Splash! "Vamos" is a Jim Michalak Piragua that made her first trip to the ocean today.
The original "piccolo" was designed and built in 1980 by Bob Baker of Westport Massachusetts on commission for the Wooden Boat Magazine who still offer detailed plans and two "how to build articles" in their magazine. The little boat is 12' 9" by a mere 2' 6" and weighs about 60 lbs; you know how small it really is when you sit in it for the first time.
The idea was to draw a boat that could sail as well as be paddled with a double paddle. With three mast steps it can be configured as a standing lug ketch or sloop as conditions permit and we found in both ways it was well balanced. The steering for sailing consists of a yoke for the rudder and a push/pull tiller that took some getting used to. In paddling, the same yoke is rigged with lines that run up to foot pedals. This was last winter's project; challenging and tedious at times, built according to plan using red cedar for the planking and floor boards and Alaska cedar for everything else except white oak for frames. All the fasteners were stainless screws and copper clench nails for the planking. Everything is finished bright save the white paint on the bottom
Although the wind was light, we found the it went along surprisingly easy and fast, the only sound was the delightful gurgling of water flowing under the laps. What was the best surprise was how it went upwind, much closer that I thought. Over all I can't say enough about how well things were worked out in the design. The only drawback is it is slow and hard to tack. This is expected given it's long keel with no centerboard. Also, it is a bit tippy too! But we can get used to that.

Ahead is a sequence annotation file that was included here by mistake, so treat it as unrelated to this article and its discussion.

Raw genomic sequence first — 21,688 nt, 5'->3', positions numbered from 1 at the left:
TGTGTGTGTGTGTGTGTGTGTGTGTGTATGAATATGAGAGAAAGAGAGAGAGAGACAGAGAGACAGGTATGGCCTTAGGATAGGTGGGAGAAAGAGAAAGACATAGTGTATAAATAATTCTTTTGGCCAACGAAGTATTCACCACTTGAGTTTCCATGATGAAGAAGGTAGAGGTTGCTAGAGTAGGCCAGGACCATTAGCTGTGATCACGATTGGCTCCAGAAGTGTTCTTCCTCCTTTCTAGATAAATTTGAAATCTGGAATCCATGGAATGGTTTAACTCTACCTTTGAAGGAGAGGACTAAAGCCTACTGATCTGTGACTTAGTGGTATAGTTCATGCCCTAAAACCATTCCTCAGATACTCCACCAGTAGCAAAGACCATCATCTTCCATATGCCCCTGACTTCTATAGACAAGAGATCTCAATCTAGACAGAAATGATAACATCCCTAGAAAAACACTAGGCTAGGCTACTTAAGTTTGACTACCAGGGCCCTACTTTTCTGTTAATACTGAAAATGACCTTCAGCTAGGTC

Traveler, a Michalak Jukebox 3
Recently the 5th annual Meangene's Halloween Hideout was held at Stockton Lake, Missouri. We had the special privilege of getting to see the splash and first sailing of the prototype Jim Michalak Jukebox 3 built by Eugene Dixon of Tulsa, OK. Technically "Traveler" had been splashed previously but only used as a motor boat then. Eugene rolled in from Tulsa with all his rigging hardware, we got the good ship Traveler dressed and ready for her first sail. We had two great days on her, the first day in light winds perfect for shaking her out. The second day winds were 18 gusting 20 mph, perfect for hard testing. She likes to roll over about 12 degrees, pick up her skirts and launch like a sprinter coming out of the blocks. Great job Eugene, you done good.
Here a recent launch of mine. Plans were from Larry Westlake for his "Brightsides" his variation on the BC Handliner. I roughly followed his plans and directions, although this one came in a few pounds under his estimate. A bit easier to pick-up top without floorboards and only one of three thwarts. I began building in early August this year and first launch was mid-October when I found a small leak through the port side lower chine. I pulled it out and applied two more coats of graphite epoxy, plugging the leak. Its currently tied up in the Santa Cruz, CA Small Craft Harbor and is not leaking.
Flywood: First (Official) Splash
Recently there has been some discussion on the Duckworks Yahoo site about the one-sheet boat designs by "Flo-Mo", a designer/builder from Austria. I mentioned that I had built an example of "Flywood" and had done some preliminary water-testing of the almost-completed (but watertight) canoe. This afternoon (Nov 10) She-Who-Must-Be-Obeyed (SWMBO) (Margaret) and I took the now-completed Flywood along with my "Chiquita" to Round Valley Reservoir in NJ for the official First Splash. It's absolutely amazing that this much boat came out of one sheet of 1/8" (!) plywood. People find it hard to believe that a 12' canoe was built from an 8' piece of ply. The bottom is covered with 4oz FG and epoxy (6oz tape on the seams) while he interior is lined with 8oz canvas (painters' tarp) and TBIII. SWMBO made the mistake of commenting on the heavy weight of last year's otherwise successful project (Beaux Eaux - see First Splash from last May. The result was a 24lb boat that practically loads itself onto the roof rack. Paddles VERY easily and has good directional stability. The accompanying pictures show Margaret enjoying an hour's paddle on a beautiful autumn day.
A Couple More Launchings at Lucas Boatworks
Here's a couple more new boats for this month. I want to make sure the boating magazines get the full shot so they don't forget us, as usual.